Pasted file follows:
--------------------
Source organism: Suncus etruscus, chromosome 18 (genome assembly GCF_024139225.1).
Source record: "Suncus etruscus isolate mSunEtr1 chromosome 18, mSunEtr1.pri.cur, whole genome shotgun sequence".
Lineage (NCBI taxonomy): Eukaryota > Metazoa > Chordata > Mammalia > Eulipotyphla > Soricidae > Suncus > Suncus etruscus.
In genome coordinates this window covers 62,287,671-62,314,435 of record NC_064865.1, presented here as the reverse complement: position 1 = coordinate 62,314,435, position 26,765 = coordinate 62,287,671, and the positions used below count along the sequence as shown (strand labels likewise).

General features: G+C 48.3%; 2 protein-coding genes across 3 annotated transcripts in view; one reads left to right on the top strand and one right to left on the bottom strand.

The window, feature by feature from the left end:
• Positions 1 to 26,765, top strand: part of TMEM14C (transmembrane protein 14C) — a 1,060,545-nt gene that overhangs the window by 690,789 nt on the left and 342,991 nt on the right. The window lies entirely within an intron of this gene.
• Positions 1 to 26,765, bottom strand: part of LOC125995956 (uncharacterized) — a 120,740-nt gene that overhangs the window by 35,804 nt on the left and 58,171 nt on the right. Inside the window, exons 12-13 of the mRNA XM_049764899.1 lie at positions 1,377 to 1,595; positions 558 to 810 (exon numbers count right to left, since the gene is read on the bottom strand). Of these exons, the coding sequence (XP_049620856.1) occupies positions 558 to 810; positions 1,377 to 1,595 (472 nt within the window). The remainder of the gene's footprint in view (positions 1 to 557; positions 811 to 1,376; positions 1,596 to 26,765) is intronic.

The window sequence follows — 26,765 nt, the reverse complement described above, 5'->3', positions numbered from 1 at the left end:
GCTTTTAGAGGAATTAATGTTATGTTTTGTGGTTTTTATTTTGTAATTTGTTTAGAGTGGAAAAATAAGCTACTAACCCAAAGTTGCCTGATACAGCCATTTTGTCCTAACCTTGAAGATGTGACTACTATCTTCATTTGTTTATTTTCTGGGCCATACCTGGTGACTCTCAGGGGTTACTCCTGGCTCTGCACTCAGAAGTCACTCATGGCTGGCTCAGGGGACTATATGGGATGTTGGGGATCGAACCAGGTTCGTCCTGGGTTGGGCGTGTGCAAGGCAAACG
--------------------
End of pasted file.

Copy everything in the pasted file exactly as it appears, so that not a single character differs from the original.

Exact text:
Source organism: Suncus etruscus, chromosome 18 (genome assembly GCF_024139225.1).
Source record: "Suncus etruscus isolate mSunEtr1 chromosome 18, mSunEtr1.pri.cur, whole genome shotgun sequence".
Lineage (NCBI taxonomy): Eukaryota > Metazoa > Chordata > Mammalia > Eulipotyphla > Soricidae > Suncus > Suncus etruscus.
In genome coordinates this window covers 62,287,671-62,314,435 of record NC_064865.1, presented here as the reverse complement: position 1 = coordinate 62,314,435, position 26,765 = coordinate 62,287,671, and the positions used below count along the sequence as shown (strand labels likewise).

General features: G+C 48.3%; 2 protein-coding genes across 3 annotated transcripts in view; one reads left to right on the top strand and one right to left on the bottom strand.

The window, feature by feature from the left end:
• Positions 1 to 26,765, top strand: part of TMEM14C (transmembrane protein 14C) — a 1,060,545-nt gene that overhangs the window by 690,789 nt on the left and 342,991 nt on the right. The window lies entirely within an intron of this gene.
• Positions 1 to 26,765, bottom strand: part of LOC125995956 (uncharacterized) — a 120,740-nt gene that overhangs the window by 35,804 nt on the left and 58,171 nt on the right. Inside the window, exons 12-13 of the mRNA XM_049764899.1 lie at positions 1,377 to 1,595; positions 558 to 810 (exon numbers count right to left, since the gene is read on the bottom strand). Of these exons, the coding sequence (XP_049620856.1) occupies positions 558 to 810; positions 1,377 to 1,595 (472 nt within the window). The remainder of the gene's footprint in view (positions 1 to 557; positions 811 to 1,376; positions 1,596 to 26,765) is intronic.

The window sequence follows — 26,765 nt, the reverse complement described above, 5'->3', positions numbered from 1 at the left end:
GCTTTTAGAGGAATTAATGTTATGTTTTGTGGTTTTTATTTTGTAATTTGTTTAGAGTGGAAAAATAAGCTACTAACCCAAAGTTGCCTGATACAGCCATTTTGTCCTAACCTTGAAGATGTGACTACTATCTTCATTTGTTTATTTTCTGGGCCATACCTGGTGACTCTCAGGGGTTACTCCTGGCTCTGCACTCAGAAGTCACTCATGGCTGGCTCAGGGGACTATATGGGATGTTGGGGATCGAACCAGGTTCGTCCTGGGTTGGGCGTGTGCAAGGCAAACG